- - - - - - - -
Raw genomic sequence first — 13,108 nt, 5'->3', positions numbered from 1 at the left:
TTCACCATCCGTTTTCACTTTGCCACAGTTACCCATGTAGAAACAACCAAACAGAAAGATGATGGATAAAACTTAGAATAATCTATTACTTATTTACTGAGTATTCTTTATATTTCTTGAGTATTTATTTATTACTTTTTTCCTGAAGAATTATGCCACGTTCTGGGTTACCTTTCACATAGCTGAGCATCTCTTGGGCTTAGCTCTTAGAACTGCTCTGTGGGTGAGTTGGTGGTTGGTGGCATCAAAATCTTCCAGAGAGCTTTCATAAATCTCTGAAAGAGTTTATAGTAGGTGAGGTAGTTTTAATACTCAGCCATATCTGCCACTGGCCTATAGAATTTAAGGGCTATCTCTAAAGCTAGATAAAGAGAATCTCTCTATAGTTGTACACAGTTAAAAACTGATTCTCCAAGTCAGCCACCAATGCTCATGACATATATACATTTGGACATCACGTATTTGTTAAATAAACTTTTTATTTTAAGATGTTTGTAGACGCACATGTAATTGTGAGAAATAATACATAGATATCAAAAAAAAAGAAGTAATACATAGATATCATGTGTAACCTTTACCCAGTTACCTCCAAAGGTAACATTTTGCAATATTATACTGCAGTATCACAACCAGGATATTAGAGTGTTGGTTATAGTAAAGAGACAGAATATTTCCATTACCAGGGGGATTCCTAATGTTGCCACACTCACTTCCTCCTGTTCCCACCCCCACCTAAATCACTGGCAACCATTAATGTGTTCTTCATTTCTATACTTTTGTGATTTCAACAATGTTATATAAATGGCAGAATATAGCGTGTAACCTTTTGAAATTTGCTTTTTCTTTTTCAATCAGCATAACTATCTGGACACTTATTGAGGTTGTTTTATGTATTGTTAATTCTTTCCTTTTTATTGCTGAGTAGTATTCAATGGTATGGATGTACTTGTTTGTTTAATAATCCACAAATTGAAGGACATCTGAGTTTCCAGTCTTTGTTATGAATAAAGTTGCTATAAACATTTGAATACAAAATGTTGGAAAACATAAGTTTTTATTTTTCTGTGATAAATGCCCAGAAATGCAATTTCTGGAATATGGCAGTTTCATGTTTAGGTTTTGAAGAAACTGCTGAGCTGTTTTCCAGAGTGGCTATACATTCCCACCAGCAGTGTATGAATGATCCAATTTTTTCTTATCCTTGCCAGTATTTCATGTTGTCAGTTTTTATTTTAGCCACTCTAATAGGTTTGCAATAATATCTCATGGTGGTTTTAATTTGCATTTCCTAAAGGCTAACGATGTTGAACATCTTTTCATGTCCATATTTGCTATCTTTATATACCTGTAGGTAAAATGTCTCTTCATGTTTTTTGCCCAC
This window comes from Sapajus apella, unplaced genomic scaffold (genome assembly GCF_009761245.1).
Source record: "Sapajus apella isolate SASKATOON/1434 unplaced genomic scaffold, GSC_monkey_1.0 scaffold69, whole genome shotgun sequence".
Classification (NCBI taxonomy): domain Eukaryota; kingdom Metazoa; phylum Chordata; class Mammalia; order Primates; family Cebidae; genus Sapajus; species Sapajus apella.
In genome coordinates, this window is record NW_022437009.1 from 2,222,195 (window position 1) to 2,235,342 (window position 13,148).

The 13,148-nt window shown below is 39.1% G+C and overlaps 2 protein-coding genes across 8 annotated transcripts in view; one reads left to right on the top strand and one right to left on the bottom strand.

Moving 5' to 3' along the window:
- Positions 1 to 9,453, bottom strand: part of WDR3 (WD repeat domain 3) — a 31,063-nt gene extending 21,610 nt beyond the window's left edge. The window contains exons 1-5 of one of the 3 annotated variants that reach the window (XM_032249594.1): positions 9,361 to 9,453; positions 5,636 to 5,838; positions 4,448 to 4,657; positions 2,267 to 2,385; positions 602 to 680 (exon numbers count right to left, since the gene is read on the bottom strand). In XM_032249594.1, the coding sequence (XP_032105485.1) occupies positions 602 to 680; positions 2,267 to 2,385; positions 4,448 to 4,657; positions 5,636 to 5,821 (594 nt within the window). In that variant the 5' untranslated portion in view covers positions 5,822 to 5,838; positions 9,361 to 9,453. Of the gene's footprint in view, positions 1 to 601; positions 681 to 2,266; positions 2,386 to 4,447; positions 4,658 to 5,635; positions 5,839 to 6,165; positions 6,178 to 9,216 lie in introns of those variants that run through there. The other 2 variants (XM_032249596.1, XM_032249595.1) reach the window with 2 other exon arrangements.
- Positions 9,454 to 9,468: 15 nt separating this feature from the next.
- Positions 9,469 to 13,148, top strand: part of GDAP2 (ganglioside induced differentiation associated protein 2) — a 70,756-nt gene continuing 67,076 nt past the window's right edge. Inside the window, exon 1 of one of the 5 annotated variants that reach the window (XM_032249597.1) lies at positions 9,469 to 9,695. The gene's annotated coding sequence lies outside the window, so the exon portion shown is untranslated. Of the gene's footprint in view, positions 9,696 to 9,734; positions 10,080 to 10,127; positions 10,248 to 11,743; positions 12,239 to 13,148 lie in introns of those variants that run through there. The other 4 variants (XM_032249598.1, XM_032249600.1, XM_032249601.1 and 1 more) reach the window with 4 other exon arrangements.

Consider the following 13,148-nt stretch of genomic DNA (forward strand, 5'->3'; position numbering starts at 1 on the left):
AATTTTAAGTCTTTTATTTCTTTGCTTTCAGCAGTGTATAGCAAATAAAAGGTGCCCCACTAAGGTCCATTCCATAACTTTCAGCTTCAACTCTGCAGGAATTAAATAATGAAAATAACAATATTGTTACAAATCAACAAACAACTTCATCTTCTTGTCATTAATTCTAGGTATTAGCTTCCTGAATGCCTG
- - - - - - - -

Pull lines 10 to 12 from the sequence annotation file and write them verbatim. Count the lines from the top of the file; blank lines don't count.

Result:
- Positions 9,454 to 9,468: 15 nt separating this feature from the next.
- Positions 9,469 to 13,148, top strand: part of GDAP2 (ganglioside induced differentiation associated protein 2) — a 70,756-nt gene continuing 67,076 nt past the window's right edge. Inside the window, exon 1 of one of the 5 annotated variants that reach the window (XM_032249597.1) lies at positions 9,469 to 9,695. The gene's annotated coding sequence lies outside the window, so the exon portion shown is untranslated. Of the gene's footprint in view, positions 9,696 to 9,734; positions 10,080 to 10,127; positions 10,248 to 11,743; positions 12,239 to 13,148 lie in introns of those variants that run through there. The other 4 variants (XM_032249598.1, XM_032249600.1, XM_032249601.1 and 1 more) reach the window with 4 other exon arrangements.

Consider the following 13,148-nt stretch of genomic DNA (forward strand, 5'->3'; position numbering starts at 1 on the left):